On the other hand, when it comes to vaccines, we have built an amazing system of bringing the most effective and safest medical advances to humanity. Despite the misinformation and FUD of the anti-vaccine zealots, the safety and effectiveness of modern vaccines are settled science.

I’m not willing to sacrifice that for a vaccine that may not be effective or safe. That’s why I want to take a very critical look at the Moderna vaccine. And I think there are some reasons to be very concerned about their vaccine, although there might be some reasons to be somewhat optimistic.Read More »Moderna vaccine update – are we too excited about it for COVID-19

bcg vaccine for coronavirus

BCG vaccine for coronavirus – Can it work? Or is this a shot in the dark?

I originally wrote this article about the BCG vaccine for coronavirus about three months ago (that’s about 10 years in non-pandemic time measurement). Of course, as things happen with the coronavirus pandemic, ideas keep returning, and I wanted to make sure that this article is up-to-date with the most recent information about whether the BCG vaccine has any usefulness in preventing or improving outcomes of COVID-19.

I wanted to see if there was any evidence supporting the BCG vaccine for coronavirus, so here’s what I found.Read More »BCG vaccine for coronavirus – Can it work? Or is this a shot in the dark?

coronavirus vaccine trials

Coronavirus vaccine trials – updating current studies across the world

This article about coronavirus vaccine trials will has been substantially updated and published here. Please go there for the most up-to-date information about these vaccines.

Keeping up with COVID-19 vaccine candidates has gotten out of hand, so for brevity, I’ve created a separate list of coronavirus vaccine trials. The interest in clinical trials for a new COVID-19  vaccine is unprecedented, so I thought this might be the best way to keep loyal readers up-to-date.

Recently, the World Health Organization (WHO) has listed over 140 vaccine candidates, which is amazing, but it is way too difficult to tell which ones have any chance of actually becoming a real product.

Right now, there are 16 vaccine candidates in clinical trials – this article will analyze these coronavirus vaccine trials. Of course, this number changes from week-to-week, so who knows what it will be the next time I update this article!

Read More »Coronavirus vaccine trials – updating current studies across the world

coronavirus vaccine skeptic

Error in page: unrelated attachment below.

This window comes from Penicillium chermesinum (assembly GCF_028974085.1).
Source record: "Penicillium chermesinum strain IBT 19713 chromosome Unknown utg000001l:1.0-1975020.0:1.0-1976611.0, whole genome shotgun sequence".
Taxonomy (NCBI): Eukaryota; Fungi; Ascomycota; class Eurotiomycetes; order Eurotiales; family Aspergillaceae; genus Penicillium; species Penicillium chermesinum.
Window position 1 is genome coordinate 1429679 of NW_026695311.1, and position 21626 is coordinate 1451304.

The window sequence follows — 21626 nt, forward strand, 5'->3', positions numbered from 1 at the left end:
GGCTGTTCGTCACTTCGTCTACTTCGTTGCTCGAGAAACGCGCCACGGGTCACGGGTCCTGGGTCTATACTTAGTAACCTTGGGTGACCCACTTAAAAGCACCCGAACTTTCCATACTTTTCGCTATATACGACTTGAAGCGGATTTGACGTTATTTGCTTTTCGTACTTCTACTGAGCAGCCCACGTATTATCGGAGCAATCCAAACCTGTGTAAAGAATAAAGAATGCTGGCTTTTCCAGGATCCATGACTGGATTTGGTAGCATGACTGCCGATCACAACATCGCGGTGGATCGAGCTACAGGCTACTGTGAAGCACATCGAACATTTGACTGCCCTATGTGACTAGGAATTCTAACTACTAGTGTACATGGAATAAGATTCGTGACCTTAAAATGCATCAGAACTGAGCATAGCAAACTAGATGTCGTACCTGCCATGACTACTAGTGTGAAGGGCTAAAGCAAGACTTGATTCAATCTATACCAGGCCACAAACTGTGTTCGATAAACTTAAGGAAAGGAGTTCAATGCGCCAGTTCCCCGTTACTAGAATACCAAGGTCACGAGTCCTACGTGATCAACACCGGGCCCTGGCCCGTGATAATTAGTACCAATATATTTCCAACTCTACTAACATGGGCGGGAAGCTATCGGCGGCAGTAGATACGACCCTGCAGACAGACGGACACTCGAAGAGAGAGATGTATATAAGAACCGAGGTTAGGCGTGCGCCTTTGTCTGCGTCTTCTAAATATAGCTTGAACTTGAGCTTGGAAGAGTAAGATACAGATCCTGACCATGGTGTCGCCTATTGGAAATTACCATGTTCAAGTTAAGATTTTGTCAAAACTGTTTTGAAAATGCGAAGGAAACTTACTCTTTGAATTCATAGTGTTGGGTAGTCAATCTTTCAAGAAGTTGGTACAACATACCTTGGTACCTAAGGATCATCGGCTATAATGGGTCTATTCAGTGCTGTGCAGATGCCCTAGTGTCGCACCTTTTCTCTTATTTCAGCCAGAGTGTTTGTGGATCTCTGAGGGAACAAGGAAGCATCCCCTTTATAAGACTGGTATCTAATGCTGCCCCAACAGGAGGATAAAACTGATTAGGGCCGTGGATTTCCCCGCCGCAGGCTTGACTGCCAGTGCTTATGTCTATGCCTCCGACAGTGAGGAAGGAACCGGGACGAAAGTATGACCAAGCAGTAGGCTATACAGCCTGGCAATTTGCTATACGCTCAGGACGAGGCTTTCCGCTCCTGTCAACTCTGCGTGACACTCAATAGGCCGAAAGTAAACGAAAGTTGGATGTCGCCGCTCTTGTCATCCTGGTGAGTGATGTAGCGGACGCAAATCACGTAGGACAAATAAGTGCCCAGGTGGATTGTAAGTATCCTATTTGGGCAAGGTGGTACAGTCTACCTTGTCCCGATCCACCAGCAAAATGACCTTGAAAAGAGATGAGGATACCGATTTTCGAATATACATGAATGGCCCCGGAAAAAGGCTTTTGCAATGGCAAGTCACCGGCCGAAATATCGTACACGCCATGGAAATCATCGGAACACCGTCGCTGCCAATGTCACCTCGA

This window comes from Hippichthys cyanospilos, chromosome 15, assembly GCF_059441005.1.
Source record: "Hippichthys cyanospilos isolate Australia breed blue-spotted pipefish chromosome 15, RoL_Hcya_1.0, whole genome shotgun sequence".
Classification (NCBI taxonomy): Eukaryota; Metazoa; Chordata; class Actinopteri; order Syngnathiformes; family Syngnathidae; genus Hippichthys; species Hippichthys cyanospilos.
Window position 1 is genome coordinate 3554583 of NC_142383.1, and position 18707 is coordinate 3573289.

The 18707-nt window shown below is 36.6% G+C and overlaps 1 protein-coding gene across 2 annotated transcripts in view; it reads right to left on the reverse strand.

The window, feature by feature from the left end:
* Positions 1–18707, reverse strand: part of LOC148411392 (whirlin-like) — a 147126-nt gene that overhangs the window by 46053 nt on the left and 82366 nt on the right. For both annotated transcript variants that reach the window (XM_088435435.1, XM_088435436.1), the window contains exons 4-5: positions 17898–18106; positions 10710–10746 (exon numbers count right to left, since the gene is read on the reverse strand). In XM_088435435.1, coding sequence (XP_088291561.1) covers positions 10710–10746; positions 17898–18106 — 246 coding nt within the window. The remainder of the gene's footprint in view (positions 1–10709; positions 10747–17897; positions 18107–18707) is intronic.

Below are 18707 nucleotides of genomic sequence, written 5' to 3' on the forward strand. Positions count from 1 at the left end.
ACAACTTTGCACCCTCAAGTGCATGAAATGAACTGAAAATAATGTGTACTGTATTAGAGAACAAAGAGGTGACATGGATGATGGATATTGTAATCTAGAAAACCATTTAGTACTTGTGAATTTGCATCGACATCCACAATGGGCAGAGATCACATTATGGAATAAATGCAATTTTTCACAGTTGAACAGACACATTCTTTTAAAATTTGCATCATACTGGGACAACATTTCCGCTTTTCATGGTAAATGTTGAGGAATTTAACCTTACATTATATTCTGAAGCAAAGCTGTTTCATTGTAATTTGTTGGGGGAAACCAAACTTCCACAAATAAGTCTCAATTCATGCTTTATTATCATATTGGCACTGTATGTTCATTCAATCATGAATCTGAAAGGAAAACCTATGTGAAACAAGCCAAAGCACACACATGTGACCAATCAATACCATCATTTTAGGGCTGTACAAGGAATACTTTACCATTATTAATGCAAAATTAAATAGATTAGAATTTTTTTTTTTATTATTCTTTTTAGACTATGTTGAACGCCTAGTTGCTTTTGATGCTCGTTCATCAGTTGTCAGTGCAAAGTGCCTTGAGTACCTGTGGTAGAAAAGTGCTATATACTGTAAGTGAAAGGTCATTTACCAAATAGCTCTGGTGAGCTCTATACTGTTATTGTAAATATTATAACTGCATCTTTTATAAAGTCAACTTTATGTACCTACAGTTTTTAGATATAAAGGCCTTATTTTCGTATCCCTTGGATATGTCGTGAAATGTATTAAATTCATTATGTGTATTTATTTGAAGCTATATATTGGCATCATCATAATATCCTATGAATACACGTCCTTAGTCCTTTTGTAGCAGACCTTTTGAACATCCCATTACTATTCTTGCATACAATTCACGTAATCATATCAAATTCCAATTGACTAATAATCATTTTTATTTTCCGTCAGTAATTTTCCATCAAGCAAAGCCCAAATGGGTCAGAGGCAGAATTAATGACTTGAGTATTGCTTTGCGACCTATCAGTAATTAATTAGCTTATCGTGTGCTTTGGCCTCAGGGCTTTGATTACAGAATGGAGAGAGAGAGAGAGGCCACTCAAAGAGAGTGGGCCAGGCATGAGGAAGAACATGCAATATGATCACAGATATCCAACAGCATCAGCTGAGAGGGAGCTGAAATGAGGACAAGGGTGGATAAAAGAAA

Coronavirus vaccine skeptic – why I am uneasy about a new vaccine

The more I read about the rush for a new vaccine, the more I am becoming a coronavirus vaccine skeptic. I think that we’re doing this all wrong, and I think that this vaccine could be a disaster if it is rushed to the market.

Because too many people don’t read articles beyond the title, like anti-vaxxers who can’t be bothered to delve into the science beyond abstracts, I want to be clear about something. All vaccines available today are overwhelmingly safe and effective – any possible issues with vaccines are substantially smaller than the harm caused by the disease.

This is settled science.

I am a passionate supporter of all vaccines, anyone who reads this blog knows that. I am only a coronavirus vaccine skeptic – and just to be clear again, I am a scientific skeptic which means I follow evidence derived from the scientific method to a conclusion. 

My coronavirus vaccine skepticism, at least right now, is based on the fact that there is little evidence supporting either it’s effectiveness or safety, although those are not really issues because we are very early in the development of these vaccines. My skepticism is in the methods that we are employing to rush this vaccine to market.

This is totally different than your typical anti-vaccine zealots like Del Bigtree  Littletree and RFK Jr who ignore all scientific evidence to push their anti-vaccine narrative. 

Although I’ve written about my concerns regarding our rush to get a vaccine previously, I’ve made more observations that bother me.Read More »Coronavirus vaccine skeptic – why I am uneasy about a new vaccine

coronavirus pandemic

The coronavirus pandemic – just as bad for Trump supporting states

This article about how the coronavirus pandemic will affect conservative red states was written by a database expert who wishes to remain anonymous.

Among my more right-leaning Facebook friends, the attitude towards the coronavirus pandemic goes roughly like this: “The outbreak isn’t anywhere near as bad as the Liberal Media would have you believe. It’s almost entirely confined to sanctuary cities. Everyone should stop overreacting!”

For everyone else, this attitude seems delusional. But for people who live in right-wing communities, the “it’s not so bad” point of view is actually in line with observed reality. And the way that the media has been reporting on the outbreak actually exaggerates this effect.Read More »The coronavirus pandemic – just as bad for Trump supporting states